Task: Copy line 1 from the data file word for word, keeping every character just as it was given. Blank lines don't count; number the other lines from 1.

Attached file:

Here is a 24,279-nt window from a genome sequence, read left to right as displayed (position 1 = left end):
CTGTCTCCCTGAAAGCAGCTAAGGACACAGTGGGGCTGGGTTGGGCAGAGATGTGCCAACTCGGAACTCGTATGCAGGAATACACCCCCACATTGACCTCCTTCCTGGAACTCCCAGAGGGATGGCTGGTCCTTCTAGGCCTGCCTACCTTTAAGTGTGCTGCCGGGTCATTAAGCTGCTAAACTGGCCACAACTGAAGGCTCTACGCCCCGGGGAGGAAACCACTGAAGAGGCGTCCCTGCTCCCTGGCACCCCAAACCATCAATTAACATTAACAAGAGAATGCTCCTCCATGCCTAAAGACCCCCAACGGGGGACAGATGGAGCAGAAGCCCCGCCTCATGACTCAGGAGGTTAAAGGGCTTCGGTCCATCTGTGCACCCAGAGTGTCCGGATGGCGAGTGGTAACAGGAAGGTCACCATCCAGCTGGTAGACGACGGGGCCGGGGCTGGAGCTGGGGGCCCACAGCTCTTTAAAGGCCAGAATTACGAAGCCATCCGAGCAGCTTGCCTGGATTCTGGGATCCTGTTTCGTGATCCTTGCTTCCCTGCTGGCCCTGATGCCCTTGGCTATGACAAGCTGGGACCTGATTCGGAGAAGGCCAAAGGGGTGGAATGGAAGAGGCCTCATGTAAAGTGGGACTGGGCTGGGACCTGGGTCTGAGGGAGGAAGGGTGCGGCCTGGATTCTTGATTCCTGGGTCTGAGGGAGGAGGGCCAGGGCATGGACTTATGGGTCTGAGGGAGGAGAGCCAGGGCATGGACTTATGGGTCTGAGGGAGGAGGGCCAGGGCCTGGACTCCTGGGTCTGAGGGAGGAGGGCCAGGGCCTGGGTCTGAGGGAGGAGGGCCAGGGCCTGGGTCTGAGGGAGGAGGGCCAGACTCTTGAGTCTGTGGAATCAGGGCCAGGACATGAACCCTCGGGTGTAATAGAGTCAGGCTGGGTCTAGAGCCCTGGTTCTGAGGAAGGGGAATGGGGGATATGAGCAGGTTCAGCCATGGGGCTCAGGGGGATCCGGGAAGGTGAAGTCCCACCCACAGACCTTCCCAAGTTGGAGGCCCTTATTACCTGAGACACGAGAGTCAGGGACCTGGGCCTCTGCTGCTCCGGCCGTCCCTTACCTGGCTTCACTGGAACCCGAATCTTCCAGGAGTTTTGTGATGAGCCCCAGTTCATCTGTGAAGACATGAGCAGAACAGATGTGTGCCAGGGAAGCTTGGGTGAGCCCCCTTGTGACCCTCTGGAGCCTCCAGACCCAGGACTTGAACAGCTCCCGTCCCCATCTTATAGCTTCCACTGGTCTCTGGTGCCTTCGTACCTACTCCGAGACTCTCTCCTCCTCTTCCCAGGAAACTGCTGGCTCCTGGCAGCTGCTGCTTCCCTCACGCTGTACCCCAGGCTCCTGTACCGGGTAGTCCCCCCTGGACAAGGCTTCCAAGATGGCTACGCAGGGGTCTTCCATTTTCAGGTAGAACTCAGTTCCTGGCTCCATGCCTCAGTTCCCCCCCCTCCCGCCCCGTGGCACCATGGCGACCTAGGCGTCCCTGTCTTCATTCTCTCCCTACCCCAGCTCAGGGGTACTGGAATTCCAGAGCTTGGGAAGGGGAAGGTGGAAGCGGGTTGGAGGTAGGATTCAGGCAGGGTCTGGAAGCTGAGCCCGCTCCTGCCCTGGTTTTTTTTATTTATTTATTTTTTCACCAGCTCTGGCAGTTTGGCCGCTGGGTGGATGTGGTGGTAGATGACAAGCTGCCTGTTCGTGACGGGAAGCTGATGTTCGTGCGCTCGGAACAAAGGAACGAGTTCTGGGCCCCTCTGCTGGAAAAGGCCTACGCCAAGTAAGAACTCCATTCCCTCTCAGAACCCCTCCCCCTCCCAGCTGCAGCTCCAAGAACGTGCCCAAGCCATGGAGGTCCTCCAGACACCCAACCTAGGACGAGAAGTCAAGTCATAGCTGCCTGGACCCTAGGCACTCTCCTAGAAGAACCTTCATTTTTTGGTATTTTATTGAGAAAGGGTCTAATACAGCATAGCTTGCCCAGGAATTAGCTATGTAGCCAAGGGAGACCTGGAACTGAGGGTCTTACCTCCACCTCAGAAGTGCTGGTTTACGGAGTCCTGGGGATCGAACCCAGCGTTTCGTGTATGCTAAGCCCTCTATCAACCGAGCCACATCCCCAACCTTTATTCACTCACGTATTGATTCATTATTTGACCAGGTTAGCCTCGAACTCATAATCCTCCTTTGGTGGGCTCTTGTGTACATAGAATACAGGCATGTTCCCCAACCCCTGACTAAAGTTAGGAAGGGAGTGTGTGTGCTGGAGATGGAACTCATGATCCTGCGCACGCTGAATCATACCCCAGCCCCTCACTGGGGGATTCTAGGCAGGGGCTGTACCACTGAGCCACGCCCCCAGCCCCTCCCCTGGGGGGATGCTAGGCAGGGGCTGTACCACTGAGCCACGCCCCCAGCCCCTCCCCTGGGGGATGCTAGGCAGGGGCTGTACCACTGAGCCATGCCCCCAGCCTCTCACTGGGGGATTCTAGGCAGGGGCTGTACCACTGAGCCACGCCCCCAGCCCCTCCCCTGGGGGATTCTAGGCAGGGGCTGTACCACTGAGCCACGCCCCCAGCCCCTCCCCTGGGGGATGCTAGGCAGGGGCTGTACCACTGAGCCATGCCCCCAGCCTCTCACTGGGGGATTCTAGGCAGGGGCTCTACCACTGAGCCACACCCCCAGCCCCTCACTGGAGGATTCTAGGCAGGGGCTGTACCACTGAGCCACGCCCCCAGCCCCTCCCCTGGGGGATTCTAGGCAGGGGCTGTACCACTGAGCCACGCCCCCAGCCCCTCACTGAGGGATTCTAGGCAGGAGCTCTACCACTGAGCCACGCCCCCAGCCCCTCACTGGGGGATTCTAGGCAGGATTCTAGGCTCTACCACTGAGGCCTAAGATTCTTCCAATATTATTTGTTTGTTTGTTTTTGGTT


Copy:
Here is a 24,279-nt window from a genome sequence, read left to right as displayed (position 1 = left end):